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Fig 2: AWS Serverless Ecosystem

There are quite a few 3rd-party libraries and tools that aim to provide either more convenient or more portable, serverless cloud application development support:

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Fig 3: 3rd Serverless Frameworks

Detailed analysis of the pros and cons of every solution would be a fascinating yet lengthy competitive market analysis; this might be a subject for another paper. Here, it is sufficient to claim that both AWS and 3rd-party solutions can be split into 2 categories, based on feature/benefit:

  1. Make it easier to write AWS CloudFormation templates by either providing YAML macros (e.g., SAM) or using a conventional programming language (e.g. CDK). If we treat the AWS CloudFormation template structure as machine level language, these solutions could be categorized as macro-assemblers — making things a bit easier without increasing the level of abstraction.
  2. Generating AWS CloudFormation templates from a programming language (e.g., AWS Chalice or Zappa) without providing a complete solution, leaving substantial boilerplate configurations to be prepared using the same low-level YAML or JSON. They also tend to leave too many communication protocol details to be encoded in the form of, say, Python function decorators.

In contrast, with the CAIOS Service Template Compiler, we want to generate an underlying cloud platform configuration file(s) completely from a pure high-level programming language (e.g. Python) code with minimal, if any, communication protocol detail mentioned.

Service Template Model

While developing the CAIOS Service Template Model, we evaluated two basic architectural choices:

  • Automatic conversion based on a naming convention inspired by the Ruby on Rails’ “convention over configuration” doctrine; and
  • Python class and method decorators, continuing common practice

We chose the first option of using a naming convention since it delivers clear API call semantics while leaving open the possibility for enforcing industry best practices, security and cost control policies.

The second question was whether we should treat a service as a:

  • Python class; or
  • Python package (presumably containing multiple Lambda functions)

Each option has advantages and disadvantages. After experimentation, we decided to adopt the first option — defining every service as a Python class — for the following reasons:

  • It more naturally reflects the service deploy/shut down life cycle through service class instance (objects)
  • It more naturally reflects service template/service instance relationships through service class/service class instances (objects)
  • Internally, it needs to be converted into Python packages/modules per Lambda function structure thus addressing the second option, which could be explicitly supported should the need arise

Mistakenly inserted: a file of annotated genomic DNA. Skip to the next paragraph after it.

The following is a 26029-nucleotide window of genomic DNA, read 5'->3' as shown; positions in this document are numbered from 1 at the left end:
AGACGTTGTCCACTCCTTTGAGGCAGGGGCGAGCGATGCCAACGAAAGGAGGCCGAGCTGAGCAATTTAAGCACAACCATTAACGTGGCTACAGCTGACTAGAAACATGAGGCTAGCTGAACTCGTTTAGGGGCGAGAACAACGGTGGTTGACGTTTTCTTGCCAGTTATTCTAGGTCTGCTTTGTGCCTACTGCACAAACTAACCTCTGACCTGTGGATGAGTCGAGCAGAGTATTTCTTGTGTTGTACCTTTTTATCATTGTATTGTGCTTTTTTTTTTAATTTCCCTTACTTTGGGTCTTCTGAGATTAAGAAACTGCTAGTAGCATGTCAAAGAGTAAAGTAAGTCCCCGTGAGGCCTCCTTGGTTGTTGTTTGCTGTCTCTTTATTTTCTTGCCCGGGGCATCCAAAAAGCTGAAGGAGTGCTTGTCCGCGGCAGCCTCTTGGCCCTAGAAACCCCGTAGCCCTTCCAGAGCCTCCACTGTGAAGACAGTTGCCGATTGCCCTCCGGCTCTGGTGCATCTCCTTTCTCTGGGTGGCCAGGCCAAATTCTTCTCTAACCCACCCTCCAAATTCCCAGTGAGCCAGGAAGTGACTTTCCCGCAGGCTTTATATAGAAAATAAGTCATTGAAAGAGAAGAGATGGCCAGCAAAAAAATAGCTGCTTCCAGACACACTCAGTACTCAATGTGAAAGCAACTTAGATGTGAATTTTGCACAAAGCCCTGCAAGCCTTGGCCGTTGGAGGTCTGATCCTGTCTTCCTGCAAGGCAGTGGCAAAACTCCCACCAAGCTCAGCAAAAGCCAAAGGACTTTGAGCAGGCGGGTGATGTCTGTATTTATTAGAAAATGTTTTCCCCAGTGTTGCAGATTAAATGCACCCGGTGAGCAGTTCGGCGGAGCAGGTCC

• A Python class more naturally reflects service internal resources (e.g. storage) allocations and access
  • It more naturally reflects service parameters and external dependencies

We, therefore, will treat the last class definition in the service specification module as the service class and will treat each of its methods as a computation unit specification using the following naming convention:

  • __init__(self, …): service initialization with external parameters
  • _<function_name>(self, …): simple Lambda function to be invoked from a StepFunctions workflow, resource event trigger or directly (for testing purposes)
  • on_<function_name>(self, url, connection_id, …): lambda function serving an external WebSockets API call
  • <verb>_<entity_name>(self, …): lambda function serving an external REST API call (see comments on HTTP API naming convention below)
  • async _function_name(self, …): internal StepFunctions workflow to be started by some internal API call, event trigger or externally (for testing purposes); could be specified as runforever
  • async on_<function_name>(self, …): StepFunctions workflow to be automatically invoked by external WebSockets API call
  • async <verb>_<entity>(self, …): StepFunctions workflow to be automatically invoked by external REST API call

For HTTPI API, we are trying to stick with the REST API naming convention using some common sense-based extended vocabulary. Following the REST API guidelines, we can implement resource creation via HTTP POST method, resource retrieval via HTTP GET method, etc. To make Python code look more natural,  we allow some flexibility in verb naming such that it would be possible define register_person (automatically converted to HTTP POST /people) and unregister_person (automatically converted to HTTP DELETE /people/{person_id}) functions rather than more intimidating create_person and delete_person. A more detailed description of the HTTP API naming convention and translation process will be presented in a separate article.

Productivity Benefits and Focus Shift